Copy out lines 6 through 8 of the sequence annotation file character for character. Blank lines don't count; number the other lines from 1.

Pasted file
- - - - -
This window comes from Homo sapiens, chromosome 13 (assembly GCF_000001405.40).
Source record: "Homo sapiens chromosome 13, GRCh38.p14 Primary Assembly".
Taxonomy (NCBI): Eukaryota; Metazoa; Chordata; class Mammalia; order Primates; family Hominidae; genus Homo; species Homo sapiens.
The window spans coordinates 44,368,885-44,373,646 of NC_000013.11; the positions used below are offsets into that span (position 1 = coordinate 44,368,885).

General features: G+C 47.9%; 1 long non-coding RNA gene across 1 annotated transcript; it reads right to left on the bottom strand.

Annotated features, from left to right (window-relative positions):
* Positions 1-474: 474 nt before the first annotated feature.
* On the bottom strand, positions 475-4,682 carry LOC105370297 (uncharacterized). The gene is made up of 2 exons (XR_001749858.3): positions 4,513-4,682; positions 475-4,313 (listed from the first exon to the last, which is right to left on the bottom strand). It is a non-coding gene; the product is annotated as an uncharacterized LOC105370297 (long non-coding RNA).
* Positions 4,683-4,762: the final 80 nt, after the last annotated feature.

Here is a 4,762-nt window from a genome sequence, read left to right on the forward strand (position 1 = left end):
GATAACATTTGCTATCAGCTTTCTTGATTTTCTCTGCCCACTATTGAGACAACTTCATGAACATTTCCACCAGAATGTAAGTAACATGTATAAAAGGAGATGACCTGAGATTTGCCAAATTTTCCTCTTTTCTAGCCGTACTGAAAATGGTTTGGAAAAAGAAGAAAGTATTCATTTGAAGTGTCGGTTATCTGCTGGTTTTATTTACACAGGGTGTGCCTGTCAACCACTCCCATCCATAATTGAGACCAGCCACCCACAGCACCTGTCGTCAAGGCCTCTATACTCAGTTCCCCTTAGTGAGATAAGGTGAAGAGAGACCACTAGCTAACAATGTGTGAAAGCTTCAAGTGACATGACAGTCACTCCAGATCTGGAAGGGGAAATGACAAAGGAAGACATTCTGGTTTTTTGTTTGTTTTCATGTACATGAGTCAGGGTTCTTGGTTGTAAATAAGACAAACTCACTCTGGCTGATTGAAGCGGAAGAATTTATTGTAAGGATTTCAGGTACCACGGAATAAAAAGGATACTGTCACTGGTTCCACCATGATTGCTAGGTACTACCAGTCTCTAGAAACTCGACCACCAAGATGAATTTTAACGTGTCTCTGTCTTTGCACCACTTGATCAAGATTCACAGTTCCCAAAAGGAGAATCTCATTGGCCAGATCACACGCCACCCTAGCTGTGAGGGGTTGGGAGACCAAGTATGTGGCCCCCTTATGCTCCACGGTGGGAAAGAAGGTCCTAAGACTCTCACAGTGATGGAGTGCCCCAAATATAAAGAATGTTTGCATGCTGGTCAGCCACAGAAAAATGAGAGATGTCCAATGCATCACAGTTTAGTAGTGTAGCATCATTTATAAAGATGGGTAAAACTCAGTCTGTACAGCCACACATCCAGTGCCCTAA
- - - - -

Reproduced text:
Annotated features, from left to right (window-relative positions):
* Positions 1-474: 474 nt before the first annotated feature.
* On the bottom strand, positions 475-4,682 carry LOC105370297 (uncharacterized). The gene is made up of 2 exons (XR_001749858.3): positions 4,513-4,682; positions 475-4,313 (listed from the first exon to the last, which is right to left on the bottom strand). It is a non-coding gene; the product is annotated as an uncharacterized LOC105370297 (long non-coding RNA).